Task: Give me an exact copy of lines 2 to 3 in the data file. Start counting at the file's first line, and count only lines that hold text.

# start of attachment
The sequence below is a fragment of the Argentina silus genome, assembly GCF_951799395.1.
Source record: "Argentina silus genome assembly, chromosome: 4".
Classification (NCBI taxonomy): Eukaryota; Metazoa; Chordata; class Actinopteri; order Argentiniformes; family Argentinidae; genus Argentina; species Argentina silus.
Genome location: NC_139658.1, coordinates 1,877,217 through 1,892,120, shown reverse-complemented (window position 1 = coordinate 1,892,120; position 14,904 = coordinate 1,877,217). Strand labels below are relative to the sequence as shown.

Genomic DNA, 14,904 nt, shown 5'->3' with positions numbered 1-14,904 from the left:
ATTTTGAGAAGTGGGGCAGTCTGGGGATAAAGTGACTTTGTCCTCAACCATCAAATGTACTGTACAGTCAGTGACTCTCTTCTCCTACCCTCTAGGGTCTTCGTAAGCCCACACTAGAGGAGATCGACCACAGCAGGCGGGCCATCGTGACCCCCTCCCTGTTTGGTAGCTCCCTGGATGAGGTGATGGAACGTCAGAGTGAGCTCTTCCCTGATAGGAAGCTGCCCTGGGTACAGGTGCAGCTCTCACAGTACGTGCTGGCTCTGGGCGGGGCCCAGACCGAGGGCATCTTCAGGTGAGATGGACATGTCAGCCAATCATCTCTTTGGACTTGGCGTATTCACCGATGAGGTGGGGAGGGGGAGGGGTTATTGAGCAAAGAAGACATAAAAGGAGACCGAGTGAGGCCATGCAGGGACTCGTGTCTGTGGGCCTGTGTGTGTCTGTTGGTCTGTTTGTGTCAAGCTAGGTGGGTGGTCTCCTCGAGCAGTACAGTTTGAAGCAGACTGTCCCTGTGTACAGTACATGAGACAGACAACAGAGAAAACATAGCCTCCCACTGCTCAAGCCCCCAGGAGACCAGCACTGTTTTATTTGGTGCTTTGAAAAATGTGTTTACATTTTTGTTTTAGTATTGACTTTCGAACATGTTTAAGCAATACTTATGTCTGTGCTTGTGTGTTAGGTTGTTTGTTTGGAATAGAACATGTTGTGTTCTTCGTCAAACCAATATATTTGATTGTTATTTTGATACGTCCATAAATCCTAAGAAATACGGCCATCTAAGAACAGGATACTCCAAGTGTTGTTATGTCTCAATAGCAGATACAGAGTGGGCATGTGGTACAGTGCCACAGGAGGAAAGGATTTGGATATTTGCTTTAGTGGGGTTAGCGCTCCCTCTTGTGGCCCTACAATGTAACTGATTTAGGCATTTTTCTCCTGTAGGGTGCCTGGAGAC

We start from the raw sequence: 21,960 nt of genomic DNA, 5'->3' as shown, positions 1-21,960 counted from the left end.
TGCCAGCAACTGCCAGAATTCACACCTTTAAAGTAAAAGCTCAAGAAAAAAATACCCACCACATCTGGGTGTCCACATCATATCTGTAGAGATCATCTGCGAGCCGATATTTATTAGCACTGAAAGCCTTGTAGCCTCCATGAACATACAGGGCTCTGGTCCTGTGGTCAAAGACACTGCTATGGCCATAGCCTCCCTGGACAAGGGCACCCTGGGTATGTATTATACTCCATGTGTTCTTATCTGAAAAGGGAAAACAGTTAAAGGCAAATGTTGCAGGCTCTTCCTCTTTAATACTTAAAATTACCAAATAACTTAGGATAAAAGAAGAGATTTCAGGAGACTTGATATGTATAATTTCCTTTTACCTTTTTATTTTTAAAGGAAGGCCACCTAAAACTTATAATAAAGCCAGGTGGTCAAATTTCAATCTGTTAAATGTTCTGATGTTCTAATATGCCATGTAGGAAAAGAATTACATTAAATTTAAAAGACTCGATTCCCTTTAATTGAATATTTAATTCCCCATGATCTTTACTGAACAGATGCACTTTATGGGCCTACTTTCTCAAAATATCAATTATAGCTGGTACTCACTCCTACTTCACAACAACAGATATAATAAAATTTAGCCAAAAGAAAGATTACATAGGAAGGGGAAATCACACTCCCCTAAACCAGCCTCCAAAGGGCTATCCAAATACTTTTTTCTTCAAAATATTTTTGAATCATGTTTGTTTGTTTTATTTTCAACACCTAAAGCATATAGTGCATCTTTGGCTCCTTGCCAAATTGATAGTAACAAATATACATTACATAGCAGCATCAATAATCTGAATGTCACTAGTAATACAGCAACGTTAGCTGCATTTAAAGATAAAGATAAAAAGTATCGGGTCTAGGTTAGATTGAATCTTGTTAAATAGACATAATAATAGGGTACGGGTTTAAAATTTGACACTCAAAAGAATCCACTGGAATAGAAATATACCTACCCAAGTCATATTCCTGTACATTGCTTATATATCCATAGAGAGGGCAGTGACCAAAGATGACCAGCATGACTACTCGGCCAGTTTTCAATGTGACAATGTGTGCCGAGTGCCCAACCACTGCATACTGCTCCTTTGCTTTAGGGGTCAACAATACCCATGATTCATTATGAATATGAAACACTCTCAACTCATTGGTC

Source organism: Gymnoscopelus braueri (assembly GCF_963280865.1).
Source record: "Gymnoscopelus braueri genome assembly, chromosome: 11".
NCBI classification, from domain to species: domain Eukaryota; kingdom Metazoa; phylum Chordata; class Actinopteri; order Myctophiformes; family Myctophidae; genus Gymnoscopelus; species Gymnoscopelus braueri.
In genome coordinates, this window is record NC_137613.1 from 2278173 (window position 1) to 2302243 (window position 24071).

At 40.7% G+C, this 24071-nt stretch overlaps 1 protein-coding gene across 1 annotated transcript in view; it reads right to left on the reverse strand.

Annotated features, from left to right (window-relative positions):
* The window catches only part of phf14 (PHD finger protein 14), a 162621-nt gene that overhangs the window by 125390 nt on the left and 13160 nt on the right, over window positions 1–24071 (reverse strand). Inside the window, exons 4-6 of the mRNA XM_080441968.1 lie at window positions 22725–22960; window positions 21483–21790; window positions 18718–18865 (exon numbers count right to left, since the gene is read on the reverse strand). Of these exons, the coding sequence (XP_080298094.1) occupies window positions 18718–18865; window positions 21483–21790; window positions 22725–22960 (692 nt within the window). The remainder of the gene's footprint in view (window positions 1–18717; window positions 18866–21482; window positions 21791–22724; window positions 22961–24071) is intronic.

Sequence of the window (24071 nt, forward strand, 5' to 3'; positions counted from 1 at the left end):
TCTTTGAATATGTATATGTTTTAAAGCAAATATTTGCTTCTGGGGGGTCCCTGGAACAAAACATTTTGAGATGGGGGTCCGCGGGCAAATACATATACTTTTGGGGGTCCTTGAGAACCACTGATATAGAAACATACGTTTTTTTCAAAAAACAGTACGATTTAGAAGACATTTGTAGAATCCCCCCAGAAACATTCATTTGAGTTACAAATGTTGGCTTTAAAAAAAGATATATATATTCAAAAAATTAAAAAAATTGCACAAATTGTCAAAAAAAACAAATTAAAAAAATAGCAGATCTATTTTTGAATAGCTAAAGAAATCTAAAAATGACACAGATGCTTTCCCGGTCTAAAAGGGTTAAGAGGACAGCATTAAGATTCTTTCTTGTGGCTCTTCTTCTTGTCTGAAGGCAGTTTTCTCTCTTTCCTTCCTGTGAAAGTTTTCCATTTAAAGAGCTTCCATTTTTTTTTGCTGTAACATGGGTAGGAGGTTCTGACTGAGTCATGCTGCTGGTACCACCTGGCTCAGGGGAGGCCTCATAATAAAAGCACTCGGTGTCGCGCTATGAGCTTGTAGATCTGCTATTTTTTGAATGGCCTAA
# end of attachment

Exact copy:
Source record: "Argentina silus genome assembly, chromosome: 4".
Classification (NCBI taxonomy): Eukaryota; Metazoa; Chordata; class Actinopteri; order Argentiniformes; family Argentinidae; genus Argentina; species Argentina silus.